The need for professional agents is stronger than ever. With so many new distributors of insurance, including ones that do not seem to think insurance licenses are even important, existing amateur agents are being made redundant. Some of these new distributors are going one level of dumb further, but cheaper.
Other new distributors are far cleverer because one has to read their advertisements carefully to understand that they create the impression of professionalism but not the promise of professionalism. They are using the difference between implying and inferring. They have larger budgets to hire more professional advertising experts that can craftily navigate between appearance and reality. I do not agree with their approach, but I understand it and I expect some will be successful. This group's success further negates the value, whatever value ever existed, of amateur agents.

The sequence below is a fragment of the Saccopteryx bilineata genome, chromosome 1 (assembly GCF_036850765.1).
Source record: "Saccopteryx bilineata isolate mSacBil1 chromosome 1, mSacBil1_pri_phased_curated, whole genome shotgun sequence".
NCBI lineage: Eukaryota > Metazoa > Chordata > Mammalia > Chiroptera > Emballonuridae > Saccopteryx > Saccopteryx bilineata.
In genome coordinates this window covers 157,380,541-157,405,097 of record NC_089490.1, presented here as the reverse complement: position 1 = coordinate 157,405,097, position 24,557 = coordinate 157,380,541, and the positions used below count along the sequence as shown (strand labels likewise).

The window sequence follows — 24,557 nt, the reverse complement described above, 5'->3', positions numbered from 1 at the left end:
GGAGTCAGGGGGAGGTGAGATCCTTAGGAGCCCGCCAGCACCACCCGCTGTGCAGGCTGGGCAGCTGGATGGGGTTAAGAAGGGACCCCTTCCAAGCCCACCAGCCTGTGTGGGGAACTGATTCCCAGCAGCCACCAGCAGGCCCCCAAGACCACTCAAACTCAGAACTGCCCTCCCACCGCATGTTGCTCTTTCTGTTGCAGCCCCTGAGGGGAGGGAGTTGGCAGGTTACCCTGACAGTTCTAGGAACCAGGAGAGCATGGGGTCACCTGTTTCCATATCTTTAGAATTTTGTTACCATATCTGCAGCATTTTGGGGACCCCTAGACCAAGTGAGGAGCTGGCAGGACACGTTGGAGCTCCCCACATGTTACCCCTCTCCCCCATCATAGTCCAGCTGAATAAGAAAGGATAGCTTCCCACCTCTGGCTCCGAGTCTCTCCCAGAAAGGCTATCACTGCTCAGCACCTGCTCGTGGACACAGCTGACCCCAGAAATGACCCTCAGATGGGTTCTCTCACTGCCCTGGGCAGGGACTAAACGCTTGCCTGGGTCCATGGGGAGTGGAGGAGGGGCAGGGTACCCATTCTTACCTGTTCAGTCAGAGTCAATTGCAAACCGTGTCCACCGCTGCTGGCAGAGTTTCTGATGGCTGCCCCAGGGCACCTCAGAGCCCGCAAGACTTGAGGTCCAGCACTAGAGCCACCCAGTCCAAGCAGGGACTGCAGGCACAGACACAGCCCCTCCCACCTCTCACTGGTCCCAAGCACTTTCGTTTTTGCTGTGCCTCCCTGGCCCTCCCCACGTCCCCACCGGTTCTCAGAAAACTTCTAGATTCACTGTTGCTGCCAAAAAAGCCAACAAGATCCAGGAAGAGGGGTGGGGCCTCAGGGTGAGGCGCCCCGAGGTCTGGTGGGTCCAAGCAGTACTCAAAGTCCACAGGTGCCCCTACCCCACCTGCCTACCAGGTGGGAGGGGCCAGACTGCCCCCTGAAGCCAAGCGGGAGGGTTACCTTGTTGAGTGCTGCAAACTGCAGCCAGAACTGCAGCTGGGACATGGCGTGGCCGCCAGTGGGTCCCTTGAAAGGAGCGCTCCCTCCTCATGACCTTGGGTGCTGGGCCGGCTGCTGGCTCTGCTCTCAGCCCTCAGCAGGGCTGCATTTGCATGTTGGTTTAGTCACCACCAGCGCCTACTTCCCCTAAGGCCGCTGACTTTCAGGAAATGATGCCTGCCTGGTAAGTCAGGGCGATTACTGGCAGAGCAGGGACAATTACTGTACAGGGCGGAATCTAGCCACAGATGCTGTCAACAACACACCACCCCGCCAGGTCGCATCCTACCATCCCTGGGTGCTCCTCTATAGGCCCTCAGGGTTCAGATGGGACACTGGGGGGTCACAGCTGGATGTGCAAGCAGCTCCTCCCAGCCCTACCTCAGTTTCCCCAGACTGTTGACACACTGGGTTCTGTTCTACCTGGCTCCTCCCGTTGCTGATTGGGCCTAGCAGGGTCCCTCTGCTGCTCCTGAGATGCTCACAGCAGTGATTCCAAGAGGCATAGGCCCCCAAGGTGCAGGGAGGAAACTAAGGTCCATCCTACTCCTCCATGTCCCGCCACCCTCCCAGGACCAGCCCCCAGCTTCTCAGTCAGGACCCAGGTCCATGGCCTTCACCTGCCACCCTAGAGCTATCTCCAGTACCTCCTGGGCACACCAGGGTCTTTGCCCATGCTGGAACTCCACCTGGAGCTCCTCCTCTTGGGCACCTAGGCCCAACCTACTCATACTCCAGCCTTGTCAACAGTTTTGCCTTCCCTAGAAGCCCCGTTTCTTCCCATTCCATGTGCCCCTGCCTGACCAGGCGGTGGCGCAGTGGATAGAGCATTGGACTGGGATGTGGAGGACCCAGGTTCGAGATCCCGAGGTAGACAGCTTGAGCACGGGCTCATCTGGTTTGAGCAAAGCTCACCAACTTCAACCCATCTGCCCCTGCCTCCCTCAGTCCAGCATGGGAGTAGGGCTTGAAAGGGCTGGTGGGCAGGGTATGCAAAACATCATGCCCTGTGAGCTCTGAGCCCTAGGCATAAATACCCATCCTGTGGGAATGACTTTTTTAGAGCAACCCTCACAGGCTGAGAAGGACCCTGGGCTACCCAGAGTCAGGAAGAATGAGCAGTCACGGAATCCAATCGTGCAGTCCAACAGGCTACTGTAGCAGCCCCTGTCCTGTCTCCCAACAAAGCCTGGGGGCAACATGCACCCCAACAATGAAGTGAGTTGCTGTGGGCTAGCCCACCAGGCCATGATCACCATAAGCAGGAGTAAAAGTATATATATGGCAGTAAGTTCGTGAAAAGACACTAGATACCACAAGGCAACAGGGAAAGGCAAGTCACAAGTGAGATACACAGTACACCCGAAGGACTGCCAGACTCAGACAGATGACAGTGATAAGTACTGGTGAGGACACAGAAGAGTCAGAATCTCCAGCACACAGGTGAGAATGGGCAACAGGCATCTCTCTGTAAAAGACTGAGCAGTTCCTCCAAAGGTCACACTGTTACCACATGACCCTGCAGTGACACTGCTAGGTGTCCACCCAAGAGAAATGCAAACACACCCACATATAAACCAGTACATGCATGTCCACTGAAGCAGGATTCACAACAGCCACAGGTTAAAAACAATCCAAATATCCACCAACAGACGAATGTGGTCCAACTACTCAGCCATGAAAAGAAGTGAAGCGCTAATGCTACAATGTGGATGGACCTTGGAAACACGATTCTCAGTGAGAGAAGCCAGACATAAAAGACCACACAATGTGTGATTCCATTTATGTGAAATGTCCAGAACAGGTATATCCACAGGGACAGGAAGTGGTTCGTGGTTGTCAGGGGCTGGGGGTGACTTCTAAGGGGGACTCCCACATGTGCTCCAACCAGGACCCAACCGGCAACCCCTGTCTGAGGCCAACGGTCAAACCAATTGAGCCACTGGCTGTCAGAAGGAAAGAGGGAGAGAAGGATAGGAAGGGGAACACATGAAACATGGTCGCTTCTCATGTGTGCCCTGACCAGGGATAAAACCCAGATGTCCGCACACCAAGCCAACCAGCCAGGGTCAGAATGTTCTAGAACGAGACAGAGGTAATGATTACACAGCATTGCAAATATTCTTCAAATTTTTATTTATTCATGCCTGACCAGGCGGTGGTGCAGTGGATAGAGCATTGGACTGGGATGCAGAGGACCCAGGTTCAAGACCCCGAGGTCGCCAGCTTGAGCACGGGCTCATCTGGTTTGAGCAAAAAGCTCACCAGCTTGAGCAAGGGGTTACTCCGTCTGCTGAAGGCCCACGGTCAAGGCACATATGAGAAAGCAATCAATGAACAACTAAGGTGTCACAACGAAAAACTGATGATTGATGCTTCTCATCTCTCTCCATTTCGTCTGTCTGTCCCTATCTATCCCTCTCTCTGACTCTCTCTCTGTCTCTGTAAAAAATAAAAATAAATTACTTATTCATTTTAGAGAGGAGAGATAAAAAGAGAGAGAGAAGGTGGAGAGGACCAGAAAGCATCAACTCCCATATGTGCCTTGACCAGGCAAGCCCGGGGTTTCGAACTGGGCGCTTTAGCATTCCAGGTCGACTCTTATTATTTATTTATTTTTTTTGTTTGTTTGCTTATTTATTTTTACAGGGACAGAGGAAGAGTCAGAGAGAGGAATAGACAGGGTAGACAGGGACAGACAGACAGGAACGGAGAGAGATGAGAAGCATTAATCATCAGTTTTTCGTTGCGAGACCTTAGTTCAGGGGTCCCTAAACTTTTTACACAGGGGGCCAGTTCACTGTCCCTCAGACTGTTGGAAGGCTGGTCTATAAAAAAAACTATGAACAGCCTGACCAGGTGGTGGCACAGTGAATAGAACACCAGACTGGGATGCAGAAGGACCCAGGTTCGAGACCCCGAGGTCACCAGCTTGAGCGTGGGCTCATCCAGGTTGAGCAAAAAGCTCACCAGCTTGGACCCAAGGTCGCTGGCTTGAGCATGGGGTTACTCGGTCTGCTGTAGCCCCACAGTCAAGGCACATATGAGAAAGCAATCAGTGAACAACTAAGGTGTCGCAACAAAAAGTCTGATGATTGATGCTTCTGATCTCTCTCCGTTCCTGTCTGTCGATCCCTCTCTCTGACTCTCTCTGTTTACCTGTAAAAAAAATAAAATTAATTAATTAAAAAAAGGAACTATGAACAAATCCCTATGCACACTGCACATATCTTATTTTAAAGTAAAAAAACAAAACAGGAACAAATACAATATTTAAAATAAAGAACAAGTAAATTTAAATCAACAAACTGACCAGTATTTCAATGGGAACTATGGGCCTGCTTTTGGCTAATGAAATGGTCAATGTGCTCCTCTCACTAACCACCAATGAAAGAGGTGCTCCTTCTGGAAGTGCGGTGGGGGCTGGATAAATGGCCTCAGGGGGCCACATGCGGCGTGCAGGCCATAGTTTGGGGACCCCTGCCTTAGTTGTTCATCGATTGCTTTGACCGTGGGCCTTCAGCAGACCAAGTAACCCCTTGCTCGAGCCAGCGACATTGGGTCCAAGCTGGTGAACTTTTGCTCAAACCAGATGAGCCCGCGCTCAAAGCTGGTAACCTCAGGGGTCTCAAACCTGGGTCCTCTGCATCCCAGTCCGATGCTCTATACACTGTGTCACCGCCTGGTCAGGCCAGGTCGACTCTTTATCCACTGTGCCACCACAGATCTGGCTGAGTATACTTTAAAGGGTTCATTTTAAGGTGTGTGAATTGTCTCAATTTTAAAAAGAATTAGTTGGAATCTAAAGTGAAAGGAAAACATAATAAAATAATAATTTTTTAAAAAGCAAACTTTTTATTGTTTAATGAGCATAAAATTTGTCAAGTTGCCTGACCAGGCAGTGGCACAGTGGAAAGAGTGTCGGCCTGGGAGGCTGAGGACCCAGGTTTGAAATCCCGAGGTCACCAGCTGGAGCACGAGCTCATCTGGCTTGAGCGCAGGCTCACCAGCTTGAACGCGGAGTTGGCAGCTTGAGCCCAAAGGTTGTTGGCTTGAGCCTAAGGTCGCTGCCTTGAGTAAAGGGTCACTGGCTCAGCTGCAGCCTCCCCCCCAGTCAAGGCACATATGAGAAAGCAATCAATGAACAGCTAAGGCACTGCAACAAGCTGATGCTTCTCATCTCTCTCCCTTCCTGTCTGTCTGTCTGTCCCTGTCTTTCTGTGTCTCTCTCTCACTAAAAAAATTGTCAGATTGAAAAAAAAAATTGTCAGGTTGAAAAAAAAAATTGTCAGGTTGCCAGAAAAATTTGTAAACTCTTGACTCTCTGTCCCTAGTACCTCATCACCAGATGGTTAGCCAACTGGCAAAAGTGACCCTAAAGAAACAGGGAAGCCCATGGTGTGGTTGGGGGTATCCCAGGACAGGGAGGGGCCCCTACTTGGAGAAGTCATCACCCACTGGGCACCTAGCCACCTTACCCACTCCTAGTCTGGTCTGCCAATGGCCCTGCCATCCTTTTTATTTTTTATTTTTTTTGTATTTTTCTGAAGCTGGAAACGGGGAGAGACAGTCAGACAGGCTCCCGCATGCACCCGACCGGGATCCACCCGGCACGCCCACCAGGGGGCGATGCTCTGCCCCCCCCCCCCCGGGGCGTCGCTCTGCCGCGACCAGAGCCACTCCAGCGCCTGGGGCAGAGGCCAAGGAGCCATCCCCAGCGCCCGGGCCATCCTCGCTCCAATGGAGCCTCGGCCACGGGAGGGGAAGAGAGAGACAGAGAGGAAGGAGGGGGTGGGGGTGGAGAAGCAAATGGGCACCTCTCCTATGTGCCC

The space that is left, which is largely uncontested, is the space of a true professional agency. This requires closing your ears to those advisors and attorneys that incompetently cannot understand the difference between a professional agency’s E&O exposures advertising professional services and an amateur agency's E&O exposures created when they advertise professional level services or images.